A study released by the Online Publishers Association and conducted by Ball State University’s Center for Media Design suggests that the Web has emerged as a partner to television, newspapers and magazines. According to the data, online may actually increase the “reach” of older media when information about a particular topic or advertisement is available both online and offline. Reach is a concept well known in the advertising industry. It represents the total percentage of people who will see a particular advertisement.
Based on observations of 350 people in Muncie, Indiana and Indianapolis, the study’s authors concluded that consumers are often using the Web either “consecutively or simultaneously” with different media, including television, radio and newspapers. Moreover, the study found that the Web actually extends the reach of those media.
“Based on our real-world observations, it is clear that consumers are consistently online even while they’re watching TV or listening to the radio,” said Pam Horan, president of the Online Publishers Association. “This unique attribute of Web usage means that advertising messages receive a dramatic boost when online is part of the buy.”16
That doesn’t, of course, alleviate the problem of trying to sell a combined audience to advertisers, or figuring out an economic model that makes the online world pay for itself. To that extent, shifts in where audiences go for news, even if it is inside the same corporate family, matters a great deal. If people turn off NBC to get news on MSNBC.com, the implications for the parent company are enormous. TV is significantly more profitable than the Web, because marketers advertise differently online than on TV, and because users online may or may not click on ads or see them. The same is true if the New York Times sees a print reader migrate to becoming an online user. With that in mind, the issue of replacement, or cannibalization, remains central to plotting the medium’s future.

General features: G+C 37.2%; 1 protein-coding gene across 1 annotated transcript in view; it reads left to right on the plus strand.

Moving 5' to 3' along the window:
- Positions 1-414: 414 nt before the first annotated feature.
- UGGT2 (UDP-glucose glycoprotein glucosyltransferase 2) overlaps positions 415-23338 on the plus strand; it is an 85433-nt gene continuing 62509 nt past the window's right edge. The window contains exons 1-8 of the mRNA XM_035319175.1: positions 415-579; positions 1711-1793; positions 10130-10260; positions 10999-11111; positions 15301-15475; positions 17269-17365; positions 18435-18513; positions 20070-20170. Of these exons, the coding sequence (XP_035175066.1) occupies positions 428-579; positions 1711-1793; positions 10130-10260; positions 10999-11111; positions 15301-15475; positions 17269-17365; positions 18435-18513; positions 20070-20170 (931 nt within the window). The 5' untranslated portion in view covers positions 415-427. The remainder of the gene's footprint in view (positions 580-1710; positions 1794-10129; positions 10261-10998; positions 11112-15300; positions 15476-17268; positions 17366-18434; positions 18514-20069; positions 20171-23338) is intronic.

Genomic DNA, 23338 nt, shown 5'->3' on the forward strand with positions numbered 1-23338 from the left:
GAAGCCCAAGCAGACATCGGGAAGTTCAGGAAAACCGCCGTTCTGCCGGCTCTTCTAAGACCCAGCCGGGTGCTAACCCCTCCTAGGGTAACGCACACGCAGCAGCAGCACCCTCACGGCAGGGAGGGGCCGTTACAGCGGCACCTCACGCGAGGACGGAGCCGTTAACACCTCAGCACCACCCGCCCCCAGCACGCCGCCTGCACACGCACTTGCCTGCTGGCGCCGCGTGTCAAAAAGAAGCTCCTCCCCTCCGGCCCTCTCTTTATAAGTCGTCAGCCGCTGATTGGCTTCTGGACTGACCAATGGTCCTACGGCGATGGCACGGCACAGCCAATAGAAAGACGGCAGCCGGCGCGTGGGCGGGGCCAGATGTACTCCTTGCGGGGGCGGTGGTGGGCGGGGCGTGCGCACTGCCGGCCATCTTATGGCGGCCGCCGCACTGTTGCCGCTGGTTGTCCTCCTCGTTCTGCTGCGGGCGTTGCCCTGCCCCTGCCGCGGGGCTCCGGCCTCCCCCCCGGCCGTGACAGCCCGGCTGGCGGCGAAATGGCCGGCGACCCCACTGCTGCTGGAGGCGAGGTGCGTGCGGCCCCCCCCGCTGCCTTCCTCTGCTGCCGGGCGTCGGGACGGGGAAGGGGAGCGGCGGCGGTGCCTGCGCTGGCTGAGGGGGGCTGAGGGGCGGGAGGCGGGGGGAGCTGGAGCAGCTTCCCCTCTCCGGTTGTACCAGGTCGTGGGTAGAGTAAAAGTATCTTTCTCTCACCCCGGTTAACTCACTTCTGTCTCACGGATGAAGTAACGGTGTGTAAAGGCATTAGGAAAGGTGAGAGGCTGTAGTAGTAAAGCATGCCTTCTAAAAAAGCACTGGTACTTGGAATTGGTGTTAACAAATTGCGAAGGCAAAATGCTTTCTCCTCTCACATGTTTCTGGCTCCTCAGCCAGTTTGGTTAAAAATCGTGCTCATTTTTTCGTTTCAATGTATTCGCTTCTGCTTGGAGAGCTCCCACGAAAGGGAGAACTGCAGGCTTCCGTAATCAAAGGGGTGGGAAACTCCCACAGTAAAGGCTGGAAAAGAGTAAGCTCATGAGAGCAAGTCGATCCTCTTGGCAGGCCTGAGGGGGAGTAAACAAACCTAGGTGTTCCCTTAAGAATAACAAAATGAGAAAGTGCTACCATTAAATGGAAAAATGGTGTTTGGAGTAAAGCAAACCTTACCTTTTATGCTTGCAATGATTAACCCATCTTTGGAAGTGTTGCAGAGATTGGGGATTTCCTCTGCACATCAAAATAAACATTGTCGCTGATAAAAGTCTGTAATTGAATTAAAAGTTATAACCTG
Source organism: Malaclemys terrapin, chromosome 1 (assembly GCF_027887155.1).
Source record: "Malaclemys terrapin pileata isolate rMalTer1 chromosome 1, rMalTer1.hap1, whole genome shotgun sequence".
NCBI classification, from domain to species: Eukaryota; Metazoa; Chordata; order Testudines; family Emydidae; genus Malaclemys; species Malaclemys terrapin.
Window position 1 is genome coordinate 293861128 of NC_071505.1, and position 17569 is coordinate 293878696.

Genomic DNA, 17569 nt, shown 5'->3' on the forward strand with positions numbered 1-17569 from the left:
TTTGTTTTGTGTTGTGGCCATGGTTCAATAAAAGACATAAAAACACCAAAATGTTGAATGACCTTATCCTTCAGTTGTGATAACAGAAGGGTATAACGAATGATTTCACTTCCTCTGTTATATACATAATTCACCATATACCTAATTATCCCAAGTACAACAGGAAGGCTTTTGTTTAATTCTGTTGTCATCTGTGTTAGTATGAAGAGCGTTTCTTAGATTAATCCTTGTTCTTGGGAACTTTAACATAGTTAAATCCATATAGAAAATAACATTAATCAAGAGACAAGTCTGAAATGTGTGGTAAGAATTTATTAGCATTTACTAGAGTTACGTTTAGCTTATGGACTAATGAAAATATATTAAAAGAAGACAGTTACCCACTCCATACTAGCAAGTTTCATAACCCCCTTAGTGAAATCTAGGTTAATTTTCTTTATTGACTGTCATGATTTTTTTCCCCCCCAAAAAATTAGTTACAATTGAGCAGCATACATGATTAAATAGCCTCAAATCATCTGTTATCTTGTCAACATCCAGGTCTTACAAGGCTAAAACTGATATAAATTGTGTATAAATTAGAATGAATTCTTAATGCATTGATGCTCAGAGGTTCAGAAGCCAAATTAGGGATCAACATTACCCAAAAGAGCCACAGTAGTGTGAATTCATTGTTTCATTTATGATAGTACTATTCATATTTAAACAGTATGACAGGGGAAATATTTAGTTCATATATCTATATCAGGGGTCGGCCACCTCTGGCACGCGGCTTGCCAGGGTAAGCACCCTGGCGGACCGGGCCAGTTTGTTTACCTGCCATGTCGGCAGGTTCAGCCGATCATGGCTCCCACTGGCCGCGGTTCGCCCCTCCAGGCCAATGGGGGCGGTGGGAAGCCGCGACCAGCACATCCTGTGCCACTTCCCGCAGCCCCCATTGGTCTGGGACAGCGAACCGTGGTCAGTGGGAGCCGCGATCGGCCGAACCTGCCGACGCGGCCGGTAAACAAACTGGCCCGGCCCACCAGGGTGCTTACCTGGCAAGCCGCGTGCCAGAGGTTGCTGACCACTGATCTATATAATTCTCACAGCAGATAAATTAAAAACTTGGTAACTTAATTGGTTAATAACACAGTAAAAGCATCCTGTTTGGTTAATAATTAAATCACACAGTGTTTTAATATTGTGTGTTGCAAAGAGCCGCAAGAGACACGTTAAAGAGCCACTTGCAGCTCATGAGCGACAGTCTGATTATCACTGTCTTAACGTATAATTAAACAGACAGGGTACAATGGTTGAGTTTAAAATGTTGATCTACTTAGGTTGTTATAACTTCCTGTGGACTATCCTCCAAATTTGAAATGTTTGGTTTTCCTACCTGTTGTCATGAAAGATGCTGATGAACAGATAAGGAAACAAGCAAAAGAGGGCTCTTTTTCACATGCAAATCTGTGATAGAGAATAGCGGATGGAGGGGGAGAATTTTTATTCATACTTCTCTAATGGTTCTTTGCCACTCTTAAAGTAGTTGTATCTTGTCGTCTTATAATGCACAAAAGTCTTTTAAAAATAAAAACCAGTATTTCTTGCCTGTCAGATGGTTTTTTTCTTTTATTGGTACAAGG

Online News Destinations
The places Americans visit online remain varied and vast in number, but the heaviest use continues to be for more established, traditional sites like those of newspapers and television outlets. Still, there are clearly winners among news sites that are online only, not tied to some legacy media parent. That is especially true of portals, or sites that aggregate material from many different content producers.
Where Users Have ‘Ever’ Gotten News Online
Source: Pew Internet & American Life Project
Meanwhile, when news consumers are asked where they got news “yesterday,” a similar pattern emerges.
Where Users Got News “Yesterday”
Source: Pew Internet & American Life Project
Online and the 2006 Election